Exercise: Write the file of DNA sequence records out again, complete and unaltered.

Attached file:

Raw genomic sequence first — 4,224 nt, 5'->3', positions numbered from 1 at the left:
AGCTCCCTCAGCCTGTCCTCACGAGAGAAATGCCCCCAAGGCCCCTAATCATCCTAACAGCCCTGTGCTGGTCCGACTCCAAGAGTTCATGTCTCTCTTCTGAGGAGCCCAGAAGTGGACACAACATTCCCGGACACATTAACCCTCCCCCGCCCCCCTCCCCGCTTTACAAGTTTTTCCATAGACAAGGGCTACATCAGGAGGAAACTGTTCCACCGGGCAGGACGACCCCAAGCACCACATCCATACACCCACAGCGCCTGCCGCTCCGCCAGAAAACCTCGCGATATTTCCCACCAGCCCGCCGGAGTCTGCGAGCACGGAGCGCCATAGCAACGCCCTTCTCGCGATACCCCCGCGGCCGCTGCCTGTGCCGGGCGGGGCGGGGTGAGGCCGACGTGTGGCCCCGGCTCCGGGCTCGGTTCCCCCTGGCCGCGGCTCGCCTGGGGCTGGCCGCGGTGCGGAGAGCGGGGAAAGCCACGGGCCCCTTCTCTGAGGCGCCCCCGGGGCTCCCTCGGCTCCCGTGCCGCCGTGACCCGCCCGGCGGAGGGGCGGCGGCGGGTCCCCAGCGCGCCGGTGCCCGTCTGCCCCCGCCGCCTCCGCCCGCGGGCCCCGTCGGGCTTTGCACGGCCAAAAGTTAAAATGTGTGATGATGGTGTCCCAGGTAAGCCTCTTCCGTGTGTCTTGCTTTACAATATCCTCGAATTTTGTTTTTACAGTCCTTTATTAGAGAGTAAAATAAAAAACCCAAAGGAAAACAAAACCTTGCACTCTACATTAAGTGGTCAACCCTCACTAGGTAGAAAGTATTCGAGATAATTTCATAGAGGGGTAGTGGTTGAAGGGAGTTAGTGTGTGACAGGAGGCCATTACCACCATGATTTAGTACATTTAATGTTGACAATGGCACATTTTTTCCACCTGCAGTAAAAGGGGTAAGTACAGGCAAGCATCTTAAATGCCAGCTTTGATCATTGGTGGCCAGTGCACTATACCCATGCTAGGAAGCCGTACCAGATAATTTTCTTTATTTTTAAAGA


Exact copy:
Raw genomic sequence first — 4,224 nt, 5'->3', positions numbered from 1 at the left:
AGCTCCCTCAGCCTGTCCTCACGAGAGAAATGCCCCCAAGGCCCCTAATCATCCTAACAGCCCTGTGCTGGTCCGACTCCAAGAGTTCATGTCTCTCTTCTGAGGAGCCCAGAAGTGGACACAACATTCCCGGACACATTAACCCTCCCCCGCCCCCCTCCCCGCTTTACAAGTTTTTCCATAGACAAGGGCTACATCAGGAGGAAACTGTTCCACCGGGCAGGACGACCCCAAGCACCACATCCATACACCCACAGCGCCTGCCGCTCCGCCAGAAAACCTCGCGATATTTCCCACCAGCCCGCCGGAGTCTGCGAGCACGGAGCGCCATAGCAACGCCCTTCTCGCGATACCCCCGCGGCCGCTGCCTGTGCCGGGCGGGGCGGGGTGAGGCCGACGTGTGGCCCCGGCTCCGGGCTCGGTTCCCCCTGGCCGCGGCTCGCCTGGGGCTGGCCGCGGTGCGGAGAGCGGGGAAAGCCACGGGCCCCTTCTCTGAGGCGCCCCCGGGGCTCCCTCGGCTCCCGTGCCGCCGTGACCCGCCCGGCGGAGGGGCGGCGGCGGGTCCCCAGCGCGCCGGTGCCCGTCTGCCCCCGCCGCCTCCGCCCGCGGGCCCCGTCGGGCTTTGCACGGCCAAAAGTTAAAATGTGTGATGATGGTGTCCCAGGTAAGCCTCTTCCGTGTGTCTTGCTTTACAATATCCTCGAATTTTGTTTTTACAGTCCTTTATTAGAGAGTAAAATAAAAAACCCAAAGGAAAACAAAACCTTGCACTCTACATTAAGTGGTCAACCCTCACTAGGTAGAAAGTATTCGAGATAATTTCATAGAGGGGTAGTGGTTGAAGGGAGTTAGTGTGTGACAGGAGGCCATTACCACCATGATTTAGTACATTTAATGTTGACAATGGCACATTTTTTCCACCTGCAGTAAAAGGGGTAAGTACAGGCAAGCATCTTAAATGCCAGCTTTGATCATTGGTGGCCAGTGCACTATACCCATGCTAGGAAGCCGTACCAGATAATTTTCTTTATTTTTAAAGA